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There was a time when SA was the polecat of the world. Then suddenly we had the world at our feet. But where do we stand now? asks Professor Russel Botman.
Cape Town - There was a time when South Africa was the polecat of the world. Then we averted civil war by way of a negotiated political settlement, and suddenly we had the world at our feet. In the meantime, however, our shine has dulled. Exactly how do we fit into the global community these days?
This question is of particular importance for young people who are busy with university studies or are on the point of entering the job market. Is there something about their South Africanness and their identity as Africans that makes them unique? Do they have an advantage over their peers elsewhere? And what do they still need to learn before they make their mark in the global village?
In the discussion about our South African identity, the first point that stands out is that our diversity as a nation is one of our strengths. Exposure to a variety of people and ideas puts things into perspective. You realise that you do not know everything, and you can enrich your outlook on life with other insights. You also learn not to be afraid of the unknown and to be tolerant. This is of great value in a world that is becoming ever more integrated as borders and boundaries fade and multicultural contact increases.
Something else that we can be proud of are the principles enshrined in our constitution. As a South African, you have respect for democratic values, social justice and fundamental human rights. You think an open society is a good idea – one in which a better quality of life can be pursued for all and where everyone is given a chance to free their full potential.
You believe all people are equal and that they should be treated with dignity. You pursue non-racialism and non-sexism. You are opposed to discrimination on the basis of ethnic or social origin, sexual orientation, age, disability, religion, culture or language.
Obviously we are talking here about the ideal “you”. In reality, most of us fall short of this ideal. Nevertheless, this is what the authors of the constitution bequeathed to all South Africans – and what a sought-after inheritance it is. Of particular relevance to this discussion is the fact that the universality of these values connects you to all of humanity – not only to your countrymen and women.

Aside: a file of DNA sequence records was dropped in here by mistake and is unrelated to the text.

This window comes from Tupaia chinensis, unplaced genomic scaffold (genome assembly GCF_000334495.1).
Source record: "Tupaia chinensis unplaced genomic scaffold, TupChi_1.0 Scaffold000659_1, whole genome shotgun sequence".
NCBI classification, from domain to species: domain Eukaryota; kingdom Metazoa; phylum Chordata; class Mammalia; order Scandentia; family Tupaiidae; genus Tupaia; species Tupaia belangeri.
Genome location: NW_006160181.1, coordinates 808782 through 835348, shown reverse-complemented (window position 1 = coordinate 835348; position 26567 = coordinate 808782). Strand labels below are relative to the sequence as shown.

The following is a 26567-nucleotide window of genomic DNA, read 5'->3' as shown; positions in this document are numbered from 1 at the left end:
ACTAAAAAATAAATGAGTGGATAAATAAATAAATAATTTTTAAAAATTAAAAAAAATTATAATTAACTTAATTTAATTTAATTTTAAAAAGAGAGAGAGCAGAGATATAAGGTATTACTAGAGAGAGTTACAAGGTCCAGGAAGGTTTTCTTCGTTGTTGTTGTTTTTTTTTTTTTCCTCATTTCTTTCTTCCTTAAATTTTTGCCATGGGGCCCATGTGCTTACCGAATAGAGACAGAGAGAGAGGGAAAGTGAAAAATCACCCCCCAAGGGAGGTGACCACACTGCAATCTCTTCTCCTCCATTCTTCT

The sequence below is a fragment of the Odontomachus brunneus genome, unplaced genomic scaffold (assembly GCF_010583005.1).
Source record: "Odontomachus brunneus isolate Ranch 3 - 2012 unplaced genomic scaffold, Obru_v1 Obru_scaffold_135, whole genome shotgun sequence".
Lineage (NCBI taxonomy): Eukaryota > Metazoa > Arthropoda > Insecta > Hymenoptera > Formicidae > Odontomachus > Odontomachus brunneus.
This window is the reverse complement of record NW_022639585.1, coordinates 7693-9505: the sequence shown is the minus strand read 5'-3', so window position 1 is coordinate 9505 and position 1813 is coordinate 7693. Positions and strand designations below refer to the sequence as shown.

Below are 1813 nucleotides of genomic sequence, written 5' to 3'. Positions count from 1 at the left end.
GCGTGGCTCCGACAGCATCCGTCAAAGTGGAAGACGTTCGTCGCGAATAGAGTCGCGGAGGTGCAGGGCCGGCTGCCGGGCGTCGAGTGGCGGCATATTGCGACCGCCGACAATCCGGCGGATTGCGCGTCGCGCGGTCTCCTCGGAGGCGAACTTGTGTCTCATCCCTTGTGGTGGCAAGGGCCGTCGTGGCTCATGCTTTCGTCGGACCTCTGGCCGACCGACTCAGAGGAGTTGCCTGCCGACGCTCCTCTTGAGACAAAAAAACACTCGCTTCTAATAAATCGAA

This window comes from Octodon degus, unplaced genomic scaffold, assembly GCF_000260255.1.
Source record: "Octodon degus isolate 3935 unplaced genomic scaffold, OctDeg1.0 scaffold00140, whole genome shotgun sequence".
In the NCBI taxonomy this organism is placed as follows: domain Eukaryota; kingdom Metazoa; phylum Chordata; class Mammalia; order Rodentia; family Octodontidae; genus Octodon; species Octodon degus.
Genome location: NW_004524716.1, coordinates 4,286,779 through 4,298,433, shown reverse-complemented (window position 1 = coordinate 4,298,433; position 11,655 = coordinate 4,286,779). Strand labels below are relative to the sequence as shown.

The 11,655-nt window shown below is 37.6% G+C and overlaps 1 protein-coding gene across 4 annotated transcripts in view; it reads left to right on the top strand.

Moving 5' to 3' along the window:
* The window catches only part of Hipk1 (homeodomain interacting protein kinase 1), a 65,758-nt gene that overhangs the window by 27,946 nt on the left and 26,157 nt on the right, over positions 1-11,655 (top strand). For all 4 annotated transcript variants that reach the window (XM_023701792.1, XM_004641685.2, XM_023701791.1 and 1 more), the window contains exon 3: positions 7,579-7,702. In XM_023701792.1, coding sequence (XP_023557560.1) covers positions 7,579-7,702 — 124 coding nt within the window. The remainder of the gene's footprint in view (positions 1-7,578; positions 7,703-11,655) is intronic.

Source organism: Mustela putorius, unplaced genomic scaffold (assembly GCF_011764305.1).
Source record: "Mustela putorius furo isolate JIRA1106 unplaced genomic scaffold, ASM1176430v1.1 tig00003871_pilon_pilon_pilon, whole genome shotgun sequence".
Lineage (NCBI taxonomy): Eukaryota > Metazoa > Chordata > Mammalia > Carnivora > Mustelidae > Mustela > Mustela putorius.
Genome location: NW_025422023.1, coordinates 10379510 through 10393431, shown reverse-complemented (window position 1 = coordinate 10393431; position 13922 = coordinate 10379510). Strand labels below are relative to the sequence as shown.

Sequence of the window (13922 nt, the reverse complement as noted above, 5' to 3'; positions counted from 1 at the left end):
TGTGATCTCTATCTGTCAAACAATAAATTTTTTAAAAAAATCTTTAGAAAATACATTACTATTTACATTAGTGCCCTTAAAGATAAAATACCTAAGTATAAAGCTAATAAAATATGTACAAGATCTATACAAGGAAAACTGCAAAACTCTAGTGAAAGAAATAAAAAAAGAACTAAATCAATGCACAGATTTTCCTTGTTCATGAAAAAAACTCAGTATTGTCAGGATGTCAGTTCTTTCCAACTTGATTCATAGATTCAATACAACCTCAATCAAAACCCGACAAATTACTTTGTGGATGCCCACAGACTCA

This is why it is important that you vote next year, particularly if you are one of our born-frees who first saw the light of day in the new South Africa after the 1994 elections. Every adult citizen “has the right to vote in elections for any legislative body established in terms of the constitution”. By voting, you will be doing your part to protect the constitution and hold elected officials accountable.
The second point is that we are also African – and this means that you are a person through and with other people. That is why we act humanely towards other people.
Ubuntu is Africa’s gift to humanity, and as a South African this treasure is also yours. Share it freely with people from elsewhere, and make the world a better place in this way. But do not necessarily expect gratitude in return. Africans are often marginalised in the global community. Times are changing, however, and you can help swing the pendulum further in our continent’s favour by pursuing excellence at all times.
In the knowledge economy of the 21st century, the most important resource is not gold or oil or labour or even military or political power, but information. The fact that digital information flows freely on the world-wide web means that borders are fading and once established practices are being replaced by new conventions. No one is in a better position to benefit from this than natives of the information era – as long as they remain flexible enough to keep up with the rapid pace of change. Therefore, take that which is good from your South African and African identity, and make the world your home.
* Professor Russel Botman is rector and vice-chancellor of Stellenbosch University, and a vice-president of the Association of African Universities.
** The views expressed here are not necessarily those of Independent Newspapers.